How to Generate an Execution Plan?
Although multiple different tools will display an Oracle Execution Plan for you, there really are only two ways to generate the plan. You can use the Explain Plan command, or you can view the execution plan of a SQL statement currently in the Cursor Cache using the dictionary view V$SQL_Plan. This session covers both techniques for you and provides insights into what additional information you can get the Optimizer to share with you when you generate a plan. It also explains why you don’t always get the same plan with each approach, as I discussed in an earlier post.
How to use DBMS_XPLAN to FORMAT an Execution Plan
The FORMAT parameter within the DBMS_XPLAN.DISPLAY_CURSOR function is the best tool to show you detailed information about a what’s happened in an execution plan including the bind variable values used, the actual number of rows returned by each step, and how much time was spent on each step. I’ve also covered a lot of the content in this video in a previous post.
Part 2 of the series will cover Cardinality Estimates and what you can do to improve them!
The volume of data being stored in databases has grown exponentially in recent years. So too has the need to rapidly generate value or business insights from that data.
Parallel execution is the key to processing large volumes of diverse data quickly, as it subdivides complex tasks into a number of small tasks allowing multiple processes to accomplish a single complex task.
However, the use of parallelism can complicate the execution plan displayed. Oracle not only displays the operations needed to complete the SQL statement in the plan but all of the communication steps between the parallel server processes.
So, how should you go about interpreting a parallel execution plan?
In the video below, I give you a step by step guide on how to read parallel plans and what additional information you can glean from them!
Now we are all working from home, I’ve noticed that my MAC laptop is severely overloaded when I do live demos during webinars. After all, it’s running my camera, Zoom, PowerPoint, my Java app, and monitoring tools.
So, I decided it was time to move my demo environment to the Oracle Cloud, where I quickly provisioned a 2-OCPU VM running Linux following the instructions in my previous blog post.
Once I had my VM up and running, I wanted a proper desktop experience, so I needed VNC.
After a quick google search, I found the video below, which provides a very easy to follow, step by step guide to installing and configuring TigerVNC VNCServer on OCI infrastructure. I followed all of these steps except for the final stage where they describe adding the VNCServer to your firewall.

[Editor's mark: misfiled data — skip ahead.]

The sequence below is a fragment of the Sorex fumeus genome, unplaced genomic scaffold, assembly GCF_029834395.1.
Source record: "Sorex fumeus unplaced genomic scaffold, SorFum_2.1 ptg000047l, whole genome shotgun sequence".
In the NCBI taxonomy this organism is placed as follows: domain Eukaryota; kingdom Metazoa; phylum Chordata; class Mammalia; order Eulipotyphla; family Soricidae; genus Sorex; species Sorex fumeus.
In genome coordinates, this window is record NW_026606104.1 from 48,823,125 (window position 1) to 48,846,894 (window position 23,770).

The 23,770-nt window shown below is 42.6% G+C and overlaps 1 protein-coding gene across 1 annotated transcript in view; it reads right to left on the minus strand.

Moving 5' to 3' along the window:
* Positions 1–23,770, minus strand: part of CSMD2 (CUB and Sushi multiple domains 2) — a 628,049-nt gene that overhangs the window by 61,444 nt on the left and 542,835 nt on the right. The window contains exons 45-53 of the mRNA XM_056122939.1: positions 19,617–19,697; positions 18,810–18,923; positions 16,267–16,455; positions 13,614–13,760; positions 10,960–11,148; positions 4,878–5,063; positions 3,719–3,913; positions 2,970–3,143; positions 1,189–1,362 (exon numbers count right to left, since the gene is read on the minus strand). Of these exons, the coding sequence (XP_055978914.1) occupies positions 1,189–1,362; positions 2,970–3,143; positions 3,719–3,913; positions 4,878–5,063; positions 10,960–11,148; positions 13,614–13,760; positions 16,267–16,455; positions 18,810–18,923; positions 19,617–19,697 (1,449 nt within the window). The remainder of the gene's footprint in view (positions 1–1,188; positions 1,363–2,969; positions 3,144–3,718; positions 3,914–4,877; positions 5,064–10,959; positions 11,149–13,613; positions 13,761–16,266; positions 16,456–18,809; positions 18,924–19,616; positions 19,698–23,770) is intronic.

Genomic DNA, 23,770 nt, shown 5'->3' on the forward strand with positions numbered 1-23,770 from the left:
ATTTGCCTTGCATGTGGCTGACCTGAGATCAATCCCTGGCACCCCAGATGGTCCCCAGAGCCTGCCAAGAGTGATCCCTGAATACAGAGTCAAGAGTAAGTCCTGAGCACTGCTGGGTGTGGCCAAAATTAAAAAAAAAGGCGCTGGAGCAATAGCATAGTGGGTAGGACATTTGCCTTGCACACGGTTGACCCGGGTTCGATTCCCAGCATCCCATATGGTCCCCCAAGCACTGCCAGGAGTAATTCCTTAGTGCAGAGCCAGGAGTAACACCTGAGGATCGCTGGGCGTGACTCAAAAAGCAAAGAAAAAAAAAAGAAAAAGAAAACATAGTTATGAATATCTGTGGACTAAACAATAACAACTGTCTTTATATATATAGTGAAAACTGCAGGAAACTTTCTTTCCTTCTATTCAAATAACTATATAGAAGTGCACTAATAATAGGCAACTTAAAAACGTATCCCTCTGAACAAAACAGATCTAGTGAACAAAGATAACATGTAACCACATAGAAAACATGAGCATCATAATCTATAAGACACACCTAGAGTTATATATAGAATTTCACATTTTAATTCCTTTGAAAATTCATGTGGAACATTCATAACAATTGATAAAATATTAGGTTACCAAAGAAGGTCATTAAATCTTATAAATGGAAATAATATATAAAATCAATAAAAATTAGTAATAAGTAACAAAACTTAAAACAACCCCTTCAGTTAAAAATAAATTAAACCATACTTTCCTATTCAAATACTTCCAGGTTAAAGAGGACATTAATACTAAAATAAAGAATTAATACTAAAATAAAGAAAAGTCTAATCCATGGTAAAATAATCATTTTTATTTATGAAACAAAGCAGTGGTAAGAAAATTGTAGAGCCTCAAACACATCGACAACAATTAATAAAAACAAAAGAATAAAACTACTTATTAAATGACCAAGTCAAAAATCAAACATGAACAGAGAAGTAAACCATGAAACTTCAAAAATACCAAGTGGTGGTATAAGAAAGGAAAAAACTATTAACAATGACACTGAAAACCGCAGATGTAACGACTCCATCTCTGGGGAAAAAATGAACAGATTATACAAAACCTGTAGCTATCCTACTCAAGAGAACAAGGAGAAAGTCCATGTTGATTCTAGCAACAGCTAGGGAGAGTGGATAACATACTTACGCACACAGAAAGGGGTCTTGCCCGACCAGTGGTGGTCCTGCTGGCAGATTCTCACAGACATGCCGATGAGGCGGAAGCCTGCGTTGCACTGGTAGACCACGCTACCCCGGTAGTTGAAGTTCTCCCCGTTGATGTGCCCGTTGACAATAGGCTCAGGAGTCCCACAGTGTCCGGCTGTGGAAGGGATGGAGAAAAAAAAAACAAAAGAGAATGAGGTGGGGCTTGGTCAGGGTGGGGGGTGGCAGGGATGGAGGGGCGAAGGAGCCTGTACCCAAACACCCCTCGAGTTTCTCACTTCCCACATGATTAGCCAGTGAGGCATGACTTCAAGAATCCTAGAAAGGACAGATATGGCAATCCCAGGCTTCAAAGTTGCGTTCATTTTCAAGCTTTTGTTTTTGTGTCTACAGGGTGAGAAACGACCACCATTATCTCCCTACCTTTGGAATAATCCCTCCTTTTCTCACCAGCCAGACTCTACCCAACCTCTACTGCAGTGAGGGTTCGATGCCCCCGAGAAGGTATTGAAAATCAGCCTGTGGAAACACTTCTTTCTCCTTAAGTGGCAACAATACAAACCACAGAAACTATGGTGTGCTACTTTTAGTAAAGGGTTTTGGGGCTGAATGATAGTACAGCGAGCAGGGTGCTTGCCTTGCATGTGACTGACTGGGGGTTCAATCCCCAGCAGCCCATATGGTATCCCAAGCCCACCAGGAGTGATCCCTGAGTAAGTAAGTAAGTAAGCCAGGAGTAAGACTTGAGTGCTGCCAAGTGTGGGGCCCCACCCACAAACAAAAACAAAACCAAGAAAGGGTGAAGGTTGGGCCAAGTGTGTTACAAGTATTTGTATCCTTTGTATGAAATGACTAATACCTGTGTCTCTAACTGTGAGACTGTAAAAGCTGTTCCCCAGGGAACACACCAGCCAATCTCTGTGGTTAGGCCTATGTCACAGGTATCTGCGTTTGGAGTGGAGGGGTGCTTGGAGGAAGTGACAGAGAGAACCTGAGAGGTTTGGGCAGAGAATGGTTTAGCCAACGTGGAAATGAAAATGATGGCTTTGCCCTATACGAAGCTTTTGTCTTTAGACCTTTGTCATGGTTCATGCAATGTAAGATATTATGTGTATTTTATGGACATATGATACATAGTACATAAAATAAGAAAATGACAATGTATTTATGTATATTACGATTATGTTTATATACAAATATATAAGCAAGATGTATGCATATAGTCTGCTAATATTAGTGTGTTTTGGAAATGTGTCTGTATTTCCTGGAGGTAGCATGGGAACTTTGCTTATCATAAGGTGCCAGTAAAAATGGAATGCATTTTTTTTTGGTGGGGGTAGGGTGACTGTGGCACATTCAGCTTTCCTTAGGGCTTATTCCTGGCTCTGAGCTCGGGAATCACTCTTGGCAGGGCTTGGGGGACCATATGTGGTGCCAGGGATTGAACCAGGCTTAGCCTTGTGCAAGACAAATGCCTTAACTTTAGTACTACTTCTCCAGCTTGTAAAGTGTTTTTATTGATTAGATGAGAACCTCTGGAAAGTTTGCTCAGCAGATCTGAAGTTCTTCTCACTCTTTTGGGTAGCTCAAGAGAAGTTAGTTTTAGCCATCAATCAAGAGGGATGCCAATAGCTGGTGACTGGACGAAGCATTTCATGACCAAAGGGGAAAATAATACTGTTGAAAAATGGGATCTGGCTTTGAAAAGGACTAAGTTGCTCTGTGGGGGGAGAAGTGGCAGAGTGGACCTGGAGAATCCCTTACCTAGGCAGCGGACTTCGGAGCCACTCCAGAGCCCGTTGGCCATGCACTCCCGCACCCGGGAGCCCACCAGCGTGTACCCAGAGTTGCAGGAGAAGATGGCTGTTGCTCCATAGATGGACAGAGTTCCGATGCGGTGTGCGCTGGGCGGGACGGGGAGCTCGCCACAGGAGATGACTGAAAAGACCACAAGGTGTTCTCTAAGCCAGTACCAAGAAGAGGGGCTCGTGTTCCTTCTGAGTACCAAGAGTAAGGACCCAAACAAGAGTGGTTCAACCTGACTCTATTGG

I’m married to a security expert, who strongly advised against this approach. He told me it would be far more secure to use an SSH tunnel instead of opening the firewall for the VNC port.
Below the video are the full set of commands I used in my setup, including how to establish the ssh tunnel, so you can quickly cut and paste them.
This blog post outlines the 10 simple steps necessary to provision, and connect to, a VM on Oracle Cloud Infrastructure (OCI).
Confirm you have an SSH Public Key on your laptop or localhost. $ cd ~/.ssh
— check if you have an existing if you have a key already $ ls
id_rsa id_rsa.pub known_hosts
You’re looking for a file named either id_dsa or id_rsa and a matching file with a .pub extension. The .pub file is your public key, and the other file is the corresponding private key. If you don’t have these files or you don’t remember your passphrase, you will need to complete the steps outlined here.NOTE: You can’t move on unless you have your SSH Public key.
Connect to the OCI console to begin the provisioning process.
From the hamburger menu in the upper left-hand corner select, the Compute menu item followed by the Instances option.
On the Instances page, click the Create Instance button.
Specify a unique name for your instance and accept the default Oracle Linux image.
Scroll down and click on the Change Shape button.
To run my demos I typically use Swingbench, which needs a minimum of 2 OCPUs (4 OCPUs if you use the JSON workload). So, I select a Virtual Machine with Intel Skylake processors and 2 OCPUs. Then click the Select Shape button.
I use the automatic defaults in the Configure Networking and Boot Volume sections and move on to the SSH Key section.Here I select Paste SSH Keys and cut and paste my public key from my .ssh directory into the window provided.
Finally hit the Create button at the end of the page.
Instantly you will see a new VM is being provisioned for you. Once available, you can connect to the machine using the public IP address and the user OPC. You will find the IP address, on the main Instance console page.
Simply ssh into the machine from your laptop using the supplied OPC user.
$ ssh opc@XXX.XXX.XX.XXX
Enter passphrase for key '/Users/sqlmaria/.ssh/id_rsa':
Last login: Tue Jul 28 16:39:35 2020 from XXXXX